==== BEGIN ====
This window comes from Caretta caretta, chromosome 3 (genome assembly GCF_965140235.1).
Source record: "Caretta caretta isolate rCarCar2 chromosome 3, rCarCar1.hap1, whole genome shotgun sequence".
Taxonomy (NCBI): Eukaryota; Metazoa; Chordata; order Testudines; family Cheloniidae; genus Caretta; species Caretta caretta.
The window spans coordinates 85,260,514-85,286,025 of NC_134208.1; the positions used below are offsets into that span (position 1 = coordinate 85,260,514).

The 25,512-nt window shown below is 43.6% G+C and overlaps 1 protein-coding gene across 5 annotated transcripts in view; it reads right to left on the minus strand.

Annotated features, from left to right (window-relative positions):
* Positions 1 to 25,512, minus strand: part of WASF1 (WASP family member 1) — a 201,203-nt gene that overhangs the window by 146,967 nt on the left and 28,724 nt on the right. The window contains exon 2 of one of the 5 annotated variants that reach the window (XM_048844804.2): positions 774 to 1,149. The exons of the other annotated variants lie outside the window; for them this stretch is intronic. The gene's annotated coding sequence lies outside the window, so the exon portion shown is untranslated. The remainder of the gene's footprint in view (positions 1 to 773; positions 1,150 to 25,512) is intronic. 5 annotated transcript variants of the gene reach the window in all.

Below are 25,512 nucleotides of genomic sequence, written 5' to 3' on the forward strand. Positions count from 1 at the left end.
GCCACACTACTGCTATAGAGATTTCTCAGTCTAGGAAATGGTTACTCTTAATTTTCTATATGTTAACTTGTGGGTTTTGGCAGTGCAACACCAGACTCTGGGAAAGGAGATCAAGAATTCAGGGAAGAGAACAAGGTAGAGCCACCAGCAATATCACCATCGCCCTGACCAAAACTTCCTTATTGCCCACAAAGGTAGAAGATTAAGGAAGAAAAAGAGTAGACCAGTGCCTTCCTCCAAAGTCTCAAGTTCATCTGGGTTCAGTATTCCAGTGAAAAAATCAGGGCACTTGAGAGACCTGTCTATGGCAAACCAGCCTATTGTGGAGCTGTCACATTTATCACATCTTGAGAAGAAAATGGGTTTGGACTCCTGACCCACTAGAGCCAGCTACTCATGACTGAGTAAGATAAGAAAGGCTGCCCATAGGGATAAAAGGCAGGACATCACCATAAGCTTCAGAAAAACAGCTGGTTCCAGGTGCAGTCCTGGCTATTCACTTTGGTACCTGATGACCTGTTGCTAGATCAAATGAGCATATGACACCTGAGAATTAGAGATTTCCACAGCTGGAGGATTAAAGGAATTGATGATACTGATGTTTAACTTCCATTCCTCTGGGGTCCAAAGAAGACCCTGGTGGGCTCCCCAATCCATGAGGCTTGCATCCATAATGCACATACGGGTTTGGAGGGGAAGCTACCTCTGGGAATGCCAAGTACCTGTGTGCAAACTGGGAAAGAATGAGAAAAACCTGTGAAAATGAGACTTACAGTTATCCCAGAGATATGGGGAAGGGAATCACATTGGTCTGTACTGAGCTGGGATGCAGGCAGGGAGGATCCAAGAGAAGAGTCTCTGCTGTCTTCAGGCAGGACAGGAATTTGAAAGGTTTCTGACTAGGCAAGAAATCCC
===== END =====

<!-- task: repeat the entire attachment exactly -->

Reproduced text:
This window comes from Caretta caretta, chromosome 3 (genome assembly GCF_965140235.1).
Source record: "Caretta caretta isolate rCarCar2 chromosome 3, rCarCar1.hap1, whole genome shotgun sequence".
Taxonomy (NCBI): Eukaryota; Metazoa; Chordata; order Testudines; family Cheloniidae; genus Caretta; species Caretta caretta.
The window spans coordinates 85,260,514-85,286,025 of NC_134208.1; the positions used below are offsets into that span (position 1 = coordinate 85,260,514).

The 25,512-nt window shown below is 43.6% G+C and overlaps 1 protein-coding gene across 5 annotated transcripts in view; it reads right to left on the minus strand.

Annotated features, from left to right (window-relative positions):
* Positions 1 to 25,512, minus strand: part of WASF1 (WASP family member 1) — a 201,203-nt gene that overhangs the window by 146,967 nt on the left and 28,724 nt on the right. The window contains exon 2 of one of the 5 annotated variants that reach the window (XM_048844804.2): positions 774 to 1,149. The exons of the other annotated variants lie outside the window; for them this stretch is intronic. The gene's annotated coding sequence lies outside the window, so the exon portion shown is untranslated. The remainder of the gene's footprint in view (positions 1 to 773; positions 1,150 to 25,512) is intronic. 5 annotated transcript variants of the gene reach the window in all.

Below are 25,512 nucleotides of genomic sequence, written 5' to 3' on the forward strand. Positions count from 1 at the left end.
GCCACACTACTGCTATAGAGATTTCTCAGTCTAGGAAATGGTTACTCTTAATTTTCTATATGTTAACTTGTGGGTTTTGGCAGTGCAACACCAGACTCTGGGAAAGGAGATCAAGAATTCAGGGAAGAGAACAAGGTAGAGCCACCAGCAATATCACCATCGCCCTGACCAAAACTTCCTTATTGCCCACAAAGGTAGAAGATTAAGGAAGAAAAAGAGTAGACCAGTGCCTTCCTCCAAAGTCTCAAGTTCATCTGGGTTCAGTATTCCAGTGAAAAAATCAGGGCACTTGAGAGACCTGTCTATGGCAAACCAGCCTATTGTGGAGCTGTCACATTTATCACATCTTGAGAAGAAAATGGGTTTGGACTCCTGACCCACTAGAGCCAGCTACTCATGACTGAGTAAGATAAGAAAGGCTGCCCATAGGGATAAAAGGCAGGACATCACCATAAGCTTCAGAAAAACAGCTGGTTCCAGGTGCAGTCCTGGCTATTCACTTTGGTACCTGATGACCTGTTGCTAGATCAAATGAGCATATGACACCTGAGAATTAGAGATTTCCACAGCTGGAGGATTAAAGGAATTGATGATACTGATGTTTAACTTCCATTCCTCTGGGGTCCAAAGAAGACCCTGGTGGGCTCCCCAATCCATGAGGCTTGCATCCATAATGCACATACGGGTTTGGAGGGGAAGCTACCTCTGGGAATGCCAAGTACCTGTGTGCAAACTGGGAAAGAATGAGAAAAACCTGTGAAAATGAGACTTACAGTTATCCCAGAGATATGGGGAAGGGAATCACATTGGTCTGTACTGAGCTGGGATGCAGGCAGGGAGGATCCAAGAGAAGAGTCTCTGCTGTCTTCAGGCAGGACAGGAATTTGAAAGGTTTCTGACTAGGCAAGAAATCCC